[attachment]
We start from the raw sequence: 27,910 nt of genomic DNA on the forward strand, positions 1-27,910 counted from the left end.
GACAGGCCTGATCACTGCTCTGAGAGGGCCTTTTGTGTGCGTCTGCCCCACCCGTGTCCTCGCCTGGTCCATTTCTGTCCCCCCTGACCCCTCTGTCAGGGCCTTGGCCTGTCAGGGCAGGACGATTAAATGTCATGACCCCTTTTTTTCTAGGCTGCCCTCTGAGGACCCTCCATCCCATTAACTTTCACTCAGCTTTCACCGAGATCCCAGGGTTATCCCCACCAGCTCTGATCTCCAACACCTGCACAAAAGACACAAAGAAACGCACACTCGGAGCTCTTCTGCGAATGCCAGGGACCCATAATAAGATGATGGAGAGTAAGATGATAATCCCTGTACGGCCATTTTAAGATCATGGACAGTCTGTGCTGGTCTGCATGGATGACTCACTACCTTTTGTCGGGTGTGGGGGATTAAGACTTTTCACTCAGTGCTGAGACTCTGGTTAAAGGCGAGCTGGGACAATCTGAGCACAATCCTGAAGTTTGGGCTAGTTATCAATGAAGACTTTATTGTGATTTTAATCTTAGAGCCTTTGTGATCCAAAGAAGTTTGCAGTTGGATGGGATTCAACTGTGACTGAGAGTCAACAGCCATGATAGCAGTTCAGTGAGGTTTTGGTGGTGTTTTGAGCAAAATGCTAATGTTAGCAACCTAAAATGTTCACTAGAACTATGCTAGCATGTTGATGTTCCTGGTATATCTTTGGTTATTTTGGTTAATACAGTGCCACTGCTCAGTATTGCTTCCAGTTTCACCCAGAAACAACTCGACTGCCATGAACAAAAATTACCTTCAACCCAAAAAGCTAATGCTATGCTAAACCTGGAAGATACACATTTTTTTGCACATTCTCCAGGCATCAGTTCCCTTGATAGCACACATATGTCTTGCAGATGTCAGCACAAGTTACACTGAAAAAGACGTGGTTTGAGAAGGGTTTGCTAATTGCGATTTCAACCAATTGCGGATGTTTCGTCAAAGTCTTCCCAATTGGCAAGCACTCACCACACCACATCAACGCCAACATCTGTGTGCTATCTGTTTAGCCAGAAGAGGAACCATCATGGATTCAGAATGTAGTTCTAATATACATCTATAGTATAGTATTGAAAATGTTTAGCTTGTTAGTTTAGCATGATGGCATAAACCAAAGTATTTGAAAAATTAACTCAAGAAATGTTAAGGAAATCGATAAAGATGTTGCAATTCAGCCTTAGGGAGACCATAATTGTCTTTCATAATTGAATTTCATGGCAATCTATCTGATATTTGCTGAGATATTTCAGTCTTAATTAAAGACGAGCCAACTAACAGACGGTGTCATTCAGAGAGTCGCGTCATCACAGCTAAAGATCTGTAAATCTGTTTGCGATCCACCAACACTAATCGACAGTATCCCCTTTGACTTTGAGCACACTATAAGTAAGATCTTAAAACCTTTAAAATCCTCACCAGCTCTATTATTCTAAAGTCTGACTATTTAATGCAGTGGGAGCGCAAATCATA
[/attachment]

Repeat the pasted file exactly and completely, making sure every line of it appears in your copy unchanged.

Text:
We start from the raw sequence: 27,910 nt of genomic DNA on the forward strand, positions 1-27,910 counted from the left end.
GACAGGCCTGATCACTGCTCTGAGAGGGCCTTTTGTGTGCGTCTGCCCCACCCGTGTCCTCGCCTGGTCCATTTCTGTCCCCCCTGACCCCTCTGTCAGGGCCTTGGCCTGTCAGGGCAGGACGATTAAATGTCATGACCCCTTTTTTTCTAGGCTGCCCTCTGAGGACCCTCCATCCCATTAACTTTCACTCAGCTTTCACCGAGATCCCAGGGTTATCCCCACCAGCTCTGATCTCCAACACCTGCACAAAAGACACAAAGAAACGCACACTCGGAGCTCTTCTGCGAATGCCAGGGACCCATAATAAGATGATGGAGAGTAAGATGATAATCCCTGTACGGCCATTTTAAGATCATGGACAGTCTGTGCTGGTCTGCATGGATGACTCACTACCTTTTGTCGGGTGTGGGGGATTAAGACTTTTCACTCAGTGCTGAGACTCTGGTTAAAGGCGAGCTGGGACAATCTGAGCACAATCCTGAAGTTTGGGCTAGTTATCAATGAAGACTTTATTGTGATTTTAATCTTAGAGCCTTTGTGATCCAAAGAAGTTTGCAGTTGGATGGGATTCAACTGTGACTGAGAGTCAACAGCCATGATAGCAGTTCAGTGAGGTTTTGGTGGTGTTTTGAGCAAAATGCTAATGTTAGCAACCTAAAATGTTCACTAGAACTATGCTAGCATGTTGATGTTCCTGGTATATCTTTGGTTATTTTGGTTAATACAGTGCCACTGCTCAGTATTGCTTCCAGTTTCACCCAGAAACAACTCGACTGCCATGAACAAAAATTACCTTCAACCCAAAAAGCTAATGCTATGCTAAACCTGGAAGATACACATTTTTTTGCACATTCTCCAGGCATCAGTTCCCTTGATAGCACACATATGTCTTGCAGATGTCAGCACAAGTTACACTGAAAAAGACGTGGTTTGAGAAGGGTTTGCTAATTGCGATTTCAACCAATTGCGGATGTTTCGTCAAAGTCTTCCCAATTGGCAAGCACTCACCACACCACATCAACGCCAACATCTGTGTGCTATCTGTTTAGCCAGAAGAGGAACCATCATGGATTCAGAATGTAGTTCTAATATACATCTATAGTATAGTATTGAAAATGTTTAGCTTGTTAGTTTAGCATGATGGCATAAACCAAAGTATTTGAAAAATTAACTCAAGAAATGTTAAGGAAATCGATAAAGATGTTGCAATTCAGCCTTAGGGAGACCATAATTGTCTTTCATAATTGAATTTCATGGCAATCTATCTGATATTTGCTGAGATATTTCAGTCTTAATTAAAGACGAGCCAACTAACAGACGGTGTCATTCAGAGAGTCGCGTCATCACAGCTAAAGATCTGTAAATCTGTTTGCGATCCACCAACACTAATCGACAGTATCCCCTTTGACTTTGAGCACACTATAAGTAAGATCTTAAAACCTTTAAAATCCTCACCAGCTCTATTATTCTAAAGTCTGACTATTTAATGCAGTGGGAGCGCAAATCATA